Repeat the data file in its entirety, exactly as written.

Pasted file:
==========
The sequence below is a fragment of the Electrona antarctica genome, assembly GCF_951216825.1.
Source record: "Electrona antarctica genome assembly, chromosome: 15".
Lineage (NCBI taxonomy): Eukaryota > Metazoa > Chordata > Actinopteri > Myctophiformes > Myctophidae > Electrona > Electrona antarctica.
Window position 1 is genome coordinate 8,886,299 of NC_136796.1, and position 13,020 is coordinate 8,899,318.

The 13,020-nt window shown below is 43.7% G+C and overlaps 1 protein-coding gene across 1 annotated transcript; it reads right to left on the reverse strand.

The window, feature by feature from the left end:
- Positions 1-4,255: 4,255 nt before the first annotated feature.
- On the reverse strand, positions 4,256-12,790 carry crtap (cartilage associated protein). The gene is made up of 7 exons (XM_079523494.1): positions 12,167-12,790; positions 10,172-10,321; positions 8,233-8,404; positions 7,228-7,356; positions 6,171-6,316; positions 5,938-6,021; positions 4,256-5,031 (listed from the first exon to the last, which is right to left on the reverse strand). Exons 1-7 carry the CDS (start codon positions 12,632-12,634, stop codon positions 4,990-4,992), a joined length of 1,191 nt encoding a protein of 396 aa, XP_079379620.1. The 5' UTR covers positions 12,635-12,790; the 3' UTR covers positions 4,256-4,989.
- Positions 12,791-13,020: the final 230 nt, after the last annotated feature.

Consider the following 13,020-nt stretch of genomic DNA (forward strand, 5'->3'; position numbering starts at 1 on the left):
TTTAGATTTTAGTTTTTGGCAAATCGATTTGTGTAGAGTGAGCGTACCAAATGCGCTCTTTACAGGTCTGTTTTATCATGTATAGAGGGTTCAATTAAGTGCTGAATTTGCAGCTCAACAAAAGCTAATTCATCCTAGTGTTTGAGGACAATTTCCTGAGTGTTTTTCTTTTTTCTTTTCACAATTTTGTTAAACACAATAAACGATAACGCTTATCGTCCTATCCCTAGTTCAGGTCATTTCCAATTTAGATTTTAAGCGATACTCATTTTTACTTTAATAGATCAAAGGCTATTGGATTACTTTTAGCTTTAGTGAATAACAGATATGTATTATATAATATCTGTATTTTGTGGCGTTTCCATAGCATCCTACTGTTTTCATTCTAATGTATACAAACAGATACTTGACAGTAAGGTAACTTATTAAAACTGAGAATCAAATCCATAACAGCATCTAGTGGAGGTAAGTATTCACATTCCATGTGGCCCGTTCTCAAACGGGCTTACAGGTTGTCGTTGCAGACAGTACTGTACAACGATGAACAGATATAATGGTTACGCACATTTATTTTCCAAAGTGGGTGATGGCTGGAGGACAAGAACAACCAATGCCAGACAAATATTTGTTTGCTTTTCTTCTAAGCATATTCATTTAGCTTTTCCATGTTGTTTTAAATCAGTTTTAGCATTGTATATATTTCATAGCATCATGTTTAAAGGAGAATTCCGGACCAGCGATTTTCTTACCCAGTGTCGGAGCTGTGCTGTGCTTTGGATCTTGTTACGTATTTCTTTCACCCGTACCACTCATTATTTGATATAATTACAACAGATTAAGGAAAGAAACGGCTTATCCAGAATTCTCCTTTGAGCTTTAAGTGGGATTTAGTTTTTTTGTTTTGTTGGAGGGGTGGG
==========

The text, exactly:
The sequence below is a fragment of the Electrona antarctica genome, assembly GCF_951216825.1.
Source record: "Electrona antarctica genome assembly, chromosome: 15".
Lineage (NCBI taxonomy): Eukaryota > Metazoa > Chordata > Actinopteri > Myctophiformes > Myctophidae > Electrona > Electrona antarctica.
Window position 1 is genome coordinate 8,886,299 of NC_136796.1, and position 13,020 is coordinate 8,899,318.

The 13,020-nt window shown below is 43.7% G+C and overlaps 1 protein-coding gene across 1 annotated transcript; it reads right to left on the reverse strand.

The window, feature by feature from the left end:
- Positions 1-4,255: 4,255 nt before the first annotated feature.
- On the reverse strand, positions 4,256-12,790 carry crtap (cartilage associated protein). The gene is made up of 7 exons (XM_079523494.1): positions 12,167-12,790; positions 10,172-10,321; positions 8,233-8,404; positions 7,228-7,356; positions 6,171-6,316; positions 5,938-6,021; positions 4,256-5,031 (listed from the first exon to the last, which is right to left on the reverse strand). Exons 1-7 carry the CDS (start codon positions 12,632-12,634, stop codon positions 4,990-4,992), a joined length of 1,191 nt encoding a protein of 396 aa, XP_079379620.1. The 5' UTR covers positions 12,635-12,790; the 3' UTR covers positions 4,256-4,989.
- Positions 12,791-13,020: the final 230 nt, after the last annotated feature.

Consider the following 13,020-nt stretch of genomic DNA (forward strand, 5'->3'; position numbering starts at 1 on the left):
TTTAGATTTTAGTTTTTGGCAAATCGATTTGTGTAGAGTGAGCGTACCAAATGCGCTCTTTACAGGTCTGTTTTATCATGTATAGAGGGTTCAATTAAGTGCTGAATTTGCAGCTCAACAAAAGCTAATTCATCCTAGTGTTTGAGGACAATTTCCTGAGTGTTTTTCTTTTTTCTTTTCACAATTTTGTTAAACACAATAAACGATAACGCTTATCGTCCTATCCCTAGTTCAGGTCATTTCCAATTTAGATTTTAAGCGATACTCATTTTTACTTTAATAGATCAAAGGCTATTGGATTACTTTTAGCTTTAGTGAATAACAGATATGTATTATATAATATCTGTATTTTGTGGCGTTTCCATAGCATCCTACTGTTTTCATTCTAATGTATACAAACAGATACTTGACAGTAAGGTAACTTATTAAAACTGAGAATCAAATCCATAACAGCATCTAGTGGAGGTAAGTATTCACATTCCATGTGGCCCGTTCTCAAACGGGCTTACAGGTTGTCGTTGCAGACAGTACTGTACAACGATGAACAGATATAATGGTTACGCACATTTATTTTCCAAAGTGGGTGATGGCTGGAGGACAAGAACAACCAATGCCAGACAAATATTTGTTTGCTTTTCTTCTAAGCATATTCATTTAGCTTTTCCATGTTGTTTTAAATCAGTTTTAGCATTGTATATATTTCATAGCATCATGTTTAAAGGAGAATTCCGGACCAGCGATTTTCTTACCCAGTGTCGGAGCTGTGCTGTGCTTTGGATCTTGTTACGTATTTCTTTCACCCGTACCACTCATTATTTGATATAATTACAACAGATTAAGGAAAGAAACGGCTTATCCAGAATTCTCCTTTGAGCTTTAAGTGGGATTTAGTTTTTTTGTTTTGTTGGAGGGGTGGG